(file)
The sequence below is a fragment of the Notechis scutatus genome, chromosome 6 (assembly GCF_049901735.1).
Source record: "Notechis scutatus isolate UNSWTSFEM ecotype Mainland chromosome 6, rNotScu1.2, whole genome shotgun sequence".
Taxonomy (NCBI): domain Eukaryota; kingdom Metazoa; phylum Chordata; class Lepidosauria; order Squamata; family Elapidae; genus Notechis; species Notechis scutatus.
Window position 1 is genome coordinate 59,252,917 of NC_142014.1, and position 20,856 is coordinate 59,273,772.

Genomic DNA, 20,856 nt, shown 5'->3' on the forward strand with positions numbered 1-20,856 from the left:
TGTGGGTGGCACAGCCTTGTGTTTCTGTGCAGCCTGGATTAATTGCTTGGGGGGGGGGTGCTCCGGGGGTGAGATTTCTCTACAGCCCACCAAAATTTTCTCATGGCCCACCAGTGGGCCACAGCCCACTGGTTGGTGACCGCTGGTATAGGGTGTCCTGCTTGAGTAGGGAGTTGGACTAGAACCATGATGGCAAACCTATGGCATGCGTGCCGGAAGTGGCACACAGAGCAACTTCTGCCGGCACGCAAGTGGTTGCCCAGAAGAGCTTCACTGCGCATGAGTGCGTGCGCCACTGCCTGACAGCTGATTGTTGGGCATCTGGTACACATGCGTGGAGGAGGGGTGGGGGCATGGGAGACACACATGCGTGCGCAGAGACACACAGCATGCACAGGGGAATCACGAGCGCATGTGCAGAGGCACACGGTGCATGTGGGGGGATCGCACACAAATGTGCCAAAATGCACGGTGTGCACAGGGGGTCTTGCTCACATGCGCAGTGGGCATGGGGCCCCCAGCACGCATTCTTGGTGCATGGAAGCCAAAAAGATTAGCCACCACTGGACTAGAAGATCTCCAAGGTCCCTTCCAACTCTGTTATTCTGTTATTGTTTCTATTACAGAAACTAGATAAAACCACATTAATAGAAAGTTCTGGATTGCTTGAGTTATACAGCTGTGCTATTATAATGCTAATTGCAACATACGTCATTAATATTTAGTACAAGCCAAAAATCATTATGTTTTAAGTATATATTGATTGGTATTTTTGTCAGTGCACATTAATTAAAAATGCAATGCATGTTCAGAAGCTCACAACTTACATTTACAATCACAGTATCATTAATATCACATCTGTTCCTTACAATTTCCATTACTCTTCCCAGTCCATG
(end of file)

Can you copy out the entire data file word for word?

The sequence below is a fragment of the Notechis scutatus genome, chromosome 6 (assembly GCF_049901735.1).
Source record: "Notechis scutatus isolate UNSWTSFEM ecotype Mainland chromosome 6, rNotScu1.2, whole genome shotgun sequence".
Taxonomy (NCBI): domain Eukaryota; kingdom Metazoa; phylum Chordata; class Lepidosauria; order Squamata; family Elapidae; genus Notechis; species Notechis scutatus.
Window position 1 is genome coordinate 59,252,917 of NC_142014.1, and position 20,856 is coordinate 59,273,772.

Genomic DNA, 20,856 nt, shown 5'->3' on the forward strand with positions numbered 1-20,856 from the left:
TGTGGGTGGCACAGCCTTGTGTTTCTGTGCAGCCTGGATTAATTGCTTGGGGGGGGGGTGCTCCGGGGGTGAGATTTCTCTACAGCCCACCAAAATTTTCTCATGGCCCACCAGTGGGCCACAGCCCACTGGTTGGTGACCGCTGGTATAGGGTGTCCTGCTTGAGTAGGGAGTTGGACTAGAACCATGATGGCAAACCTATGGCATGCGTGCCGGAAGTGGCACACAGAGCAACTTCTGCCGGCACGCAAGTGGTTGCCCAGAAGAGCTTCACTGCGCATGAGTGCGTGCGCCACTGCCTGACAGCTGATTGTTGGGCATCTGGTACACATGCGTGGAGGAGGGGTGGGGGCATGGGAGACACACATGCGTGCGCAGAGACACACAGCATGCACAGGGGAATCACGAGCGCATGTGCAGAGGCACACGGTGCATGTGGGGGGATCGCACACAAATGTGCCAAAATGCACGGTGTGCACAGGGGGTCTTGCTCACATGCGCAGTGGGCATGGGGCCCCCAGCACGCATTCTTGGTGCATGGAAGCCAAAAAGATTAGCCACCACTGGACTAGAAGATCTCCAAGGTCCCTTCCAACTCTGTTATTCTGTTATTGTTTCTATTACAGAAACTAGATAAAACCACATTAATAGAAAGTTCTGGATTGCTTGAGTTATACAGCTGTGCTATTATAATGCTAATTGCAACATACGTCATTAATATTTAGTACAAGCCAAAAATCATTATGTTTTAAGTATATATTGATTGGTATTTTTGTCAGTGCACATTAATTAAAAATGCAATGCATGTTCAGAAGCTCACAACTTACATTTACAATCACAGTATCATTAATATCACATCTGTTCCTTACAATTTCCATTACTCTTCCCAGTCCATG